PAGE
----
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Editorial

CEO firing pits people vs. profits

In the world of retail stores — and, some would argue, in every universe we currently exist within — the almighty dollar rules. That appears to be the driving force behind the recent decision made by the Market Basket Board of Directors to relieve longtime, beloved CEO Arthur T. Demoulas of his position and install a pair of officials more closely aligned with company’s goals in his place. Over the years, Market Basket has been equally lauded for its low prices and for the competitive pay and benefits its employees enjoy. With the beneficent “Artie T.” no longer at the helm, many employees and customers alike fear that one or both of those things will change — and not for the better.

At company headquarters in Tewksbury, Mass., and at locations around New Hampshire — including right here in Rindge — employees have rallied in support of Artie T.; warehouse personnel have stopped delivering shipments of fresh goods to their stores, and many shelves sit empty with little to no replenishment in sight. And as employees walk off the job and picket in front of stores, asking customers to boycott Market Basket, several of them have been fired and replaced.

At times like these, the issue of workers’ rights bubbles to the surface. Are employees — who in some cases are in entry-level, easily replaceable positions — entitled to keep their jobs if they leave their posts and attend a rally, without the benefit of a union to protect them? Are they entitled to expect the same level of pay and benefits they’ve grown accustomed to, even when there is a change in the direction the company is taking? It’s obviously beneficial for upper management to listen to feedback from their employees, but ultimately the decision-making falls to the bosses, and if they feel they need to go in a different direction from the past, that’s just how it goes, it seems.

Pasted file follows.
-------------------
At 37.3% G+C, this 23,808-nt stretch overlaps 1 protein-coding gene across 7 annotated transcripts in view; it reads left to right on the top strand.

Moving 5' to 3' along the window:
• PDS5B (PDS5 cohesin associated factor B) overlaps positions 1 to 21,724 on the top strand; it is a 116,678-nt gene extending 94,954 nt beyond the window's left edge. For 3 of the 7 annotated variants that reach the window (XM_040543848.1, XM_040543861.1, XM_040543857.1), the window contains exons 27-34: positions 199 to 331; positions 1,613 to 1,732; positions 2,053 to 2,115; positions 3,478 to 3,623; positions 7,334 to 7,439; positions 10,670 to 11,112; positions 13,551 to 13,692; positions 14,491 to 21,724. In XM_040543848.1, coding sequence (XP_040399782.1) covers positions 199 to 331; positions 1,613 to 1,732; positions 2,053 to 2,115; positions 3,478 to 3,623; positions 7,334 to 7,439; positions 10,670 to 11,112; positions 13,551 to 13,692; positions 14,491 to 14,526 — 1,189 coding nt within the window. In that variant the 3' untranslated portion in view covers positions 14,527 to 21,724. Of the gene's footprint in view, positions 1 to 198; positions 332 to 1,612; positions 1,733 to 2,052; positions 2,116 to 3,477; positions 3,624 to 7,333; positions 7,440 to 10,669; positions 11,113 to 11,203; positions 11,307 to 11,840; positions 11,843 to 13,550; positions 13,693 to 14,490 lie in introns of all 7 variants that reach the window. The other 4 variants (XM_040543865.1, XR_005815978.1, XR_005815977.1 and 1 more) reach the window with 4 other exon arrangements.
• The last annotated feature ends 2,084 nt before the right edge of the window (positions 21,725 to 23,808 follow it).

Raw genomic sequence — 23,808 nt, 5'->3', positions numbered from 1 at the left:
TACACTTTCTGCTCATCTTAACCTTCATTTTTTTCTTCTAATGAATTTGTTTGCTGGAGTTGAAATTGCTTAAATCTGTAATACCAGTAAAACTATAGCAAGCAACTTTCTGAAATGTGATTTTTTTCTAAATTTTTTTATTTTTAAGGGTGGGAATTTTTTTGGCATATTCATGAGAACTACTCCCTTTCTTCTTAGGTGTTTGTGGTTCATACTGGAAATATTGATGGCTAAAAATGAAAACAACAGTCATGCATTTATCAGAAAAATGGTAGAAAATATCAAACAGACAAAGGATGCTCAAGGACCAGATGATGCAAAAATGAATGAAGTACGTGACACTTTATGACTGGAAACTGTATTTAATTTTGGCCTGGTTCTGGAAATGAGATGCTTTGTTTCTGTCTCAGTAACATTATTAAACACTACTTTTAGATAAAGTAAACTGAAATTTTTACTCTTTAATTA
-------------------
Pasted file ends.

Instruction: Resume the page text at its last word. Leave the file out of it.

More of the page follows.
Maybe, though, this is an issue that transcends the scope of workers’ rights and the things that can be regulated by rules and laws and unions. Maybe this is a case of common human decency versus the bottom line, people versus profits. Is it worth seeing someone’s quality of life suffer in order to make more money? Those employees who have walked off the job in support of Artie T. certainly don’t think so; they’re risking their jobs with the hopes that customers will feel the same way. Working at Market Basket was like being part of a family, they said, and now that family is falling apart with the departure of Artie. T.

No matter which side of the issue you’re on, there’s an easy way to weigh in: Vote with your wallet. Break the picket line and spend your dollars at Market Basket, or take your business elsewhere. Either way, the future of that family may be in your hands.

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